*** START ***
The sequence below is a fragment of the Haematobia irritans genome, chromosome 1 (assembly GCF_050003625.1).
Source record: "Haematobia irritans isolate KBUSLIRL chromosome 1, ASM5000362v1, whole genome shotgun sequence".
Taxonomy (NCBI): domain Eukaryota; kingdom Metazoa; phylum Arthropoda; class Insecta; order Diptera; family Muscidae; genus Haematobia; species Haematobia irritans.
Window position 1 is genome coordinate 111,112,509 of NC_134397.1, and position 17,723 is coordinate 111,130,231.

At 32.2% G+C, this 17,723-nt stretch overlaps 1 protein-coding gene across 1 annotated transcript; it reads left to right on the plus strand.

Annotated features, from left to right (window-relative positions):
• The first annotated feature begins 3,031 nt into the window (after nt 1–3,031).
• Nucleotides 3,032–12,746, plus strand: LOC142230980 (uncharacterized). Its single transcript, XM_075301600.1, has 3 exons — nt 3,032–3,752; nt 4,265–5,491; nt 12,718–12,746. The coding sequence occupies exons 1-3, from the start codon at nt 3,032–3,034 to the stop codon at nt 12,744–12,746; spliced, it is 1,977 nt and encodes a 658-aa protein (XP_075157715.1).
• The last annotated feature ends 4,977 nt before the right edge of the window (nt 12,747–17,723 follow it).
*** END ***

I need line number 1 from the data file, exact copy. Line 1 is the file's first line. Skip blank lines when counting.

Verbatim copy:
The sequence below is a fragment of the Haematobia irritans genome, chromosome 1 (assembly GCF_050003625.1).